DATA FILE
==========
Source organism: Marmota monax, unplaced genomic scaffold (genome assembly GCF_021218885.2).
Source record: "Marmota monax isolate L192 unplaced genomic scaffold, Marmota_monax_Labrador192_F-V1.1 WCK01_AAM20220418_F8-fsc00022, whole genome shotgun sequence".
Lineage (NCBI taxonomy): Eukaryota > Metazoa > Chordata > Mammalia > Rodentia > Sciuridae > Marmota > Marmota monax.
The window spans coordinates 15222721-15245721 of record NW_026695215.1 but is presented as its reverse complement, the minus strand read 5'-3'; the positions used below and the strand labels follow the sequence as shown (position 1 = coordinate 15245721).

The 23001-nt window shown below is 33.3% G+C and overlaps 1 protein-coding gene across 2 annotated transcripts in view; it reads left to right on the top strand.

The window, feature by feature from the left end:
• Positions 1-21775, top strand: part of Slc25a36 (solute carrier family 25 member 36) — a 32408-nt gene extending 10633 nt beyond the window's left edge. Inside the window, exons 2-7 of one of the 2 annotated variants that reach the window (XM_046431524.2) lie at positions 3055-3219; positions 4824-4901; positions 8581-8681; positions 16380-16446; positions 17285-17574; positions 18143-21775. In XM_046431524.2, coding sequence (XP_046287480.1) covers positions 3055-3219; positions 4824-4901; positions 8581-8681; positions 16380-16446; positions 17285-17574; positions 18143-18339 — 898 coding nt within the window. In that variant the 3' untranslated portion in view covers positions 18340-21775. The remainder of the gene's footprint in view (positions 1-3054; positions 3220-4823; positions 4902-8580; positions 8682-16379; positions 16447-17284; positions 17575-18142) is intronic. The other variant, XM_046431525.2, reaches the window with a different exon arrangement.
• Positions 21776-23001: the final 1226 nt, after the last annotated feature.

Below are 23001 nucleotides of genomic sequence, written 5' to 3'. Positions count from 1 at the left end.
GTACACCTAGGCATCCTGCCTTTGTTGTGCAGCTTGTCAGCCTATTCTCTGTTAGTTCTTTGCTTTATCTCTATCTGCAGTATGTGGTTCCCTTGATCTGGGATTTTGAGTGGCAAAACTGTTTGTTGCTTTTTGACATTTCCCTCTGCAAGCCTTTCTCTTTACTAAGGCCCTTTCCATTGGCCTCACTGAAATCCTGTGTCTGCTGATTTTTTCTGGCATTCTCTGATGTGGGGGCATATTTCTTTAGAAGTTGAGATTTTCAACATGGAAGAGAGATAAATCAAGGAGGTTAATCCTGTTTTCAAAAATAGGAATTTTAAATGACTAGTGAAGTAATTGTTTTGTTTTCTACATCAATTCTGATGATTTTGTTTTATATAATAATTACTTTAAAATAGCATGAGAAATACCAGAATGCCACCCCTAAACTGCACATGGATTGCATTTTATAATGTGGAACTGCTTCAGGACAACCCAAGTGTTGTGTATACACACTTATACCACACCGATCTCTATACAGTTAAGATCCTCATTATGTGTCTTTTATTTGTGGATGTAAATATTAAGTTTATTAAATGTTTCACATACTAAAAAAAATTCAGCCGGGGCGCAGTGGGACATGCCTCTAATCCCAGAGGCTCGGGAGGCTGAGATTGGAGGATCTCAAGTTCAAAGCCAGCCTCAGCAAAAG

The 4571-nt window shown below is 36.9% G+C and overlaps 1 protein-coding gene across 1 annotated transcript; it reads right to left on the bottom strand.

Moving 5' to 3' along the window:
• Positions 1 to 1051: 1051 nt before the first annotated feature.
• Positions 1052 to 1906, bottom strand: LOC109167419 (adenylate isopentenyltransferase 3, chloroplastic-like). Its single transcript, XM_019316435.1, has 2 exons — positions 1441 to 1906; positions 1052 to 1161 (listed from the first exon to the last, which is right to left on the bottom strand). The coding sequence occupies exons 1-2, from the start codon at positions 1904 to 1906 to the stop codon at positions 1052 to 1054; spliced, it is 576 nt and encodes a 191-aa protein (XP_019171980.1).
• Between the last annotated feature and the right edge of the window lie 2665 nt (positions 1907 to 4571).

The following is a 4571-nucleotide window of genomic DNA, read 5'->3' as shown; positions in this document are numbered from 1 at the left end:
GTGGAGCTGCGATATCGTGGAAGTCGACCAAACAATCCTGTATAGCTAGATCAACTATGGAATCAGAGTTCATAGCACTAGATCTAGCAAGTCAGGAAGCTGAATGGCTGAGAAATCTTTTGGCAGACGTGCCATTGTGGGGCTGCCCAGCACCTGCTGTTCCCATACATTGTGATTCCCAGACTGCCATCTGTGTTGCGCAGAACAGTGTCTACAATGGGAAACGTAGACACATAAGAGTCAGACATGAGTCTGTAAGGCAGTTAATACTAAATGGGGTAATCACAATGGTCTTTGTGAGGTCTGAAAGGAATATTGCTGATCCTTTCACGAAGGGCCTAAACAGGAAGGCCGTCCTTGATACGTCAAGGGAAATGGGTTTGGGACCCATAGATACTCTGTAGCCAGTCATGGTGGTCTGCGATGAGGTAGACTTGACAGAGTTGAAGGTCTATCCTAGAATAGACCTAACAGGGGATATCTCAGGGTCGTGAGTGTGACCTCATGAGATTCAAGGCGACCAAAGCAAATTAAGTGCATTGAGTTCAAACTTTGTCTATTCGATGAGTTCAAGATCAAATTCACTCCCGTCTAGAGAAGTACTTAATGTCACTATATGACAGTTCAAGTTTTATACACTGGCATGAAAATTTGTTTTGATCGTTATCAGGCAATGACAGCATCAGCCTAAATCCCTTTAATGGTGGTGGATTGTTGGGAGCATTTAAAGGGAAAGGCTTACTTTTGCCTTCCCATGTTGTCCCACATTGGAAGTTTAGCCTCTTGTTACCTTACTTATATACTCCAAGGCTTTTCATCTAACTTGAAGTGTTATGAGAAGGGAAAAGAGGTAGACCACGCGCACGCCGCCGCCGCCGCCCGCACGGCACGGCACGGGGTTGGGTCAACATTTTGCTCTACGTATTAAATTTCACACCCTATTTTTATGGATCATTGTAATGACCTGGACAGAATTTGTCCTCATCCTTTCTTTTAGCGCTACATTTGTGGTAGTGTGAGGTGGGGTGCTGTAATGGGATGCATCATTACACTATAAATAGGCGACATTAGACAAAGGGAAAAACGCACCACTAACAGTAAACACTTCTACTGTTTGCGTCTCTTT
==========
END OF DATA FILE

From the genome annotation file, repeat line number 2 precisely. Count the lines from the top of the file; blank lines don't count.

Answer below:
Source record: "Marmota monax isolate L192 unplaced genomic scaffold, Marmota_monax_Labrador192_F-V1.1 WCK01_AAM20220418_F8-fsc00022, whole genome shotgun sequence".